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Possible Discussion Topic--feedback requested

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JohnB suggested that we might want to have a chat about some other related issues than specific short stories.

 

He mentioned the recent trend for deceased authors to have books published posthumously (either works previously rejected by authors, ghost written (pun intended) by other authors having access to outlines or drafts of books by the deceased writer, writers using the deceased writer's by line with permission of the estate of the deceased, etc.)

 

There seems to be a broad spectrum of such works handled in any number of ways by publishers.  Tom Clancy's characters (Jack Ryan and his family, as well as some of Ryan's cronies from earlier novels) are being reused by other authors and published with titles such as "Tom Clancy's Ops Center--Terror In the Night" by Hermione Qumquat.  Clearly our imaginary Hermione as well as the publisher have no desire to fool the readers into believing that Tom Clancy had any input into the book, whatsoever.

 

"Isaac Asimov may have died in 1992, but that doesn’t mean he can’t still publish new books. The sci-fi giant’s estate signed a deal last week with Penguin’s Berkley imprint for a new I, Robot prequel trilogy penned by Mickey Zucker Reichert..."1  "...Michael Cricthon’s Pirate Latitudes, an adventure story set in 17th-century Jamaica apparently completed before his death, as well as Kurt Vonnegut’s story collectionLook at the Birdie, William Styron’s The Suicide Run, and Vladimir Nabokov’s unfinished final novel The Original of Laura. Signs suggest that none of these authors have drawers of unpublished material quite as deep as Western storyteller Louis L’Amour, whose estate produced a whopping 15 new books after his 1988 death..." 2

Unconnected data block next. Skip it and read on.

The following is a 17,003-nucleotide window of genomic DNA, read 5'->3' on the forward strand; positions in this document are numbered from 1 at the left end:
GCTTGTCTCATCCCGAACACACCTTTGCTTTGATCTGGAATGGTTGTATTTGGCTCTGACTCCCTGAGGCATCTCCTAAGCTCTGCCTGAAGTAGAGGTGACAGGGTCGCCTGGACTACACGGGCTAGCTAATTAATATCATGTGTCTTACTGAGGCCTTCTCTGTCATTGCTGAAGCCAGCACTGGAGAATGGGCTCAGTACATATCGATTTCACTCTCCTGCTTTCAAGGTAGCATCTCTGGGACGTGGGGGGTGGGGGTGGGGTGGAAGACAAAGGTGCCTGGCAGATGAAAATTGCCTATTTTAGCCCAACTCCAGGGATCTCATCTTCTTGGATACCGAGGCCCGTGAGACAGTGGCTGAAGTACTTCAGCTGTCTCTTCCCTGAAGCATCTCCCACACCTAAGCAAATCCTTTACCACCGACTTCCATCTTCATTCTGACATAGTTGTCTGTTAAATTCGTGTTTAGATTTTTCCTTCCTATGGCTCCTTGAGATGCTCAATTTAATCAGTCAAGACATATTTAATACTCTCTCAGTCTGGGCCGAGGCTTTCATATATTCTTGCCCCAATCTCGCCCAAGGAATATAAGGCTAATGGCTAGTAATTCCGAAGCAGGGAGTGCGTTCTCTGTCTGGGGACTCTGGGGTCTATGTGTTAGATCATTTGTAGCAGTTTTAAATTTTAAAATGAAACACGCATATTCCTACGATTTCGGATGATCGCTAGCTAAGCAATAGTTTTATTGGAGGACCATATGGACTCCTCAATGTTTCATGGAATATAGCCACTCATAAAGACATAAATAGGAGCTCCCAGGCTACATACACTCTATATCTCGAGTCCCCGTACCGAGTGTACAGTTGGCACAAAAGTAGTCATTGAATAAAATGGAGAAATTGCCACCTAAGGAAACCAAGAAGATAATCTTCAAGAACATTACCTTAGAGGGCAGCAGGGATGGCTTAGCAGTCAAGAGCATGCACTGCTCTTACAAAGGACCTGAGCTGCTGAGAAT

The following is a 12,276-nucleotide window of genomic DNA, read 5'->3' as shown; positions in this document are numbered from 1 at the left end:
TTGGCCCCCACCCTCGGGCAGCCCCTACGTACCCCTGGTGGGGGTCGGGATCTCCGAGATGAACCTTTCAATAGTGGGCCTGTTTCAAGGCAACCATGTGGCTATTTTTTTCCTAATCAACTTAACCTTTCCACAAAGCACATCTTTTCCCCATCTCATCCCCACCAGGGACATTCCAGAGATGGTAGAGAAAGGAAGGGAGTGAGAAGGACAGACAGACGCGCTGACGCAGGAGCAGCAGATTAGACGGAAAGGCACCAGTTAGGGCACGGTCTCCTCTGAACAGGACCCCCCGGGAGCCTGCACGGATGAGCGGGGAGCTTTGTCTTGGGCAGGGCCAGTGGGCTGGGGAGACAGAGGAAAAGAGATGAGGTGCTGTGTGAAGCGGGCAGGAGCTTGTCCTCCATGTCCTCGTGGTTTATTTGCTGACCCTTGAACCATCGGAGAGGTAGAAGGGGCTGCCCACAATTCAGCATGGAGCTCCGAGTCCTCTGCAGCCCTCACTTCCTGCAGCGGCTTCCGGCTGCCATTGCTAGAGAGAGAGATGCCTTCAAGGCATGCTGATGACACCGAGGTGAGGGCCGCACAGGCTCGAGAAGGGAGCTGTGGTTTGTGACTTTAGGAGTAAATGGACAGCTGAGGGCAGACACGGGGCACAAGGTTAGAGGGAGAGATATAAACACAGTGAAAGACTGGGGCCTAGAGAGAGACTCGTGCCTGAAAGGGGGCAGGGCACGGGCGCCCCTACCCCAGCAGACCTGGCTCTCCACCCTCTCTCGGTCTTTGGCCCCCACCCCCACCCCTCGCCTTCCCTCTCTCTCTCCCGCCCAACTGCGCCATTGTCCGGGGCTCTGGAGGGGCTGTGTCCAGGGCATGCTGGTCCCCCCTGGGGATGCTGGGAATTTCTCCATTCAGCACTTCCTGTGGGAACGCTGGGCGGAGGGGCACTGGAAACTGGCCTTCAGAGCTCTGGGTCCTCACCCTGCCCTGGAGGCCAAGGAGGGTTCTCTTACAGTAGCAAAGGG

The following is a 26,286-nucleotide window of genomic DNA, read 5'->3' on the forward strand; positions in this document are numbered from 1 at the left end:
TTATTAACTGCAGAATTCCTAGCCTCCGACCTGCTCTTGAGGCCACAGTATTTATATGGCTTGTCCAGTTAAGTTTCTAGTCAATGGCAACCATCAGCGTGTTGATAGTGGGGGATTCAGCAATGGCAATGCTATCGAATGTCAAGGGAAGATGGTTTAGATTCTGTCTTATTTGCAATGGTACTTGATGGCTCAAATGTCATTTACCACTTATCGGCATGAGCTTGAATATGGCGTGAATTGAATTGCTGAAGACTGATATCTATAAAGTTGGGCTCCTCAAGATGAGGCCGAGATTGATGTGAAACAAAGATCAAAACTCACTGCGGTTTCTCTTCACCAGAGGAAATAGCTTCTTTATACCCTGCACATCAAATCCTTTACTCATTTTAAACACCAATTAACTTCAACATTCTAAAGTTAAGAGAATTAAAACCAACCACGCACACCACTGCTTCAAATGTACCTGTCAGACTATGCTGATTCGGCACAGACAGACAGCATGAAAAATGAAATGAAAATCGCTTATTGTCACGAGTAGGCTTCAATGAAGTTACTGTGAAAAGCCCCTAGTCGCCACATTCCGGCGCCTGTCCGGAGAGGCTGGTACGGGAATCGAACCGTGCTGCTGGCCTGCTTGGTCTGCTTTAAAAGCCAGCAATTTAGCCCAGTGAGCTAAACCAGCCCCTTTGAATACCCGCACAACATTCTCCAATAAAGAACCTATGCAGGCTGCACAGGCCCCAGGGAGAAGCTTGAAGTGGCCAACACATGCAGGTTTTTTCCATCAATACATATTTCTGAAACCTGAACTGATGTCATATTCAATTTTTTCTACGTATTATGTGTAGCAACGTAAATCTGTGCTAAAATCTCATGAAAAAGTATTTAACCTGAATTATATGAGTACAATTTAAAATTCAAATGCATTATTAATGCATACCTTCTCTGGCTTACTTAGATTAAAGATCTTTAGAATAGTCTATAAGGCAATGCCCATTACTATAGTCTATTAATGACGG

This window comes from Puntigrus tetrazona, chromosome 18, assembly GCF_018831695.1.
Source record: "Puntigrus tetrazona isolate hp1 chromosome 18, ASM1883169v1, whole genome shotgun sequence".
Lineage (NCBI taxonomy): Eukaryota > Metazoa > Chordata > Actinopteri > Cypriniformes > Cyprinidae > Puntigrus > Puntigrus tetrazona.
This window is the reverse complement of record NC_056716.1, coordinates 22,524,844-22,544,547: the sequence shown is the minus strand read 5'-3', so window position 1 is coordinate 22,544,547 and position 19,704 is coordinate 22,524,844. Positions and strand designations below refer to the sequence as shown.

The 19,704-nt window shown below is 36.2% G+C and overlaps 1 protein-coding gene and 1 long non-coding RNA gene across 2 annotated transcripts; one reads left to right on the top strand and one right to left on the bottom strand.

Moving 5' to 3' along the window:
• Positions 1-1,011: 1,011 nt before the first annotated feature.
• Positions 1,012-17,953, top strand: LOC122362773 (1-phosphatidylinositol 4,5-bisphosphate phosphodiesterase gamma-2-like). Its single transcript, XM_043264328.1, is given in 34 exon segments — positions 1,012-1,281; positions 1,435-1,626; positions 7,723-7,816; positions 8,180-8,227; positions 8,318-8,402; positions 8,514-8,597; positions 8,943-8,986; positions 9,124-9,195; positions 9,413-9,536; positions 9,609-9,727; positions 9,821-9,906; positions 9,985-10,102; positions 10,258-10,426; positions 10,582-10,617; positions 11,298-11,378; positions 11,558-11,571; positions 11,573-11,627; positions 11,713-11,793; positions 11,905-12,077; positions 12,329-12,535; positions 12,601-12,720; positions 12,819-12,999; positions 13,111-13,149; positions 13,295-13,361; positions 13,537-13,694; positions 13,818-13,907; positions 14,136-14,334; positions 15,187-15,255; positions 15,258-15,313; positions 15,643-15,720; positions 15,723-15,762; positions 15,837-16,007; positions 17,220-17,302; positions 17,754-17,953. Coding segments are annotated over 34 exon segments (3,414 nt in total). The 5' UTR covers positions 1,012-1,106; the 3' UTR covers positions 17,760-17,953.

There are numerous series of novels published under a pen name owned by the publishing house but used by a collection of various authors.  The Nancy Drew and Hardy Boy's young people's books have been written by many different authors, all using the same pen name.  There are many well known authors who use several pen names depending on the target audience of the work.  Nora Roberts (also known as J. D. Robb) is one example.

 
I have done some research into the topic and have found various legal and ethical opinions about the use of ghost writers, pen names, and similar issues.  (I started by googling pen names, ghost writers, and 'use of deceased authors' names")  I also checked out"wikipoedia" for pen names and ghost writer.
 
So, do we want to devote a chat to an open discussion of how we feel about the issues, pro and/or con.  We could pick a night other than our regular #readers_corner scheduled meeting time, devote one of normally scheduled chat's to the issue, confine our discussion to comments posted to this thread in the forums, or forget the idea entirely.  Please provide your comments.
 
Thanks. 

 

1  http://shelf-life.ew.com/2009/10/28/asimov-robot-trilogy-reichert/

2  ibid.

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I wonder if we we might get a bigger response if we list some of the pros and cons. Then, each reader could choose one or two to look into.
or
For me, I don't know what the pros and cons are. You mentioned that you found various legal and ethical opinions about the use of ghost writers, pen names, and similar issues. Perhaps you could give us a url to some article (or two or three depending on length). Then we could read those articles and discuss them.
I am worried that if we make it seem like homework, we'll get a very small response.

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I used a number of web sites.  the one sited in basic post is .http://shelf-life.ew.com/2009/10/28/asimov-robot-trilogy-reichert/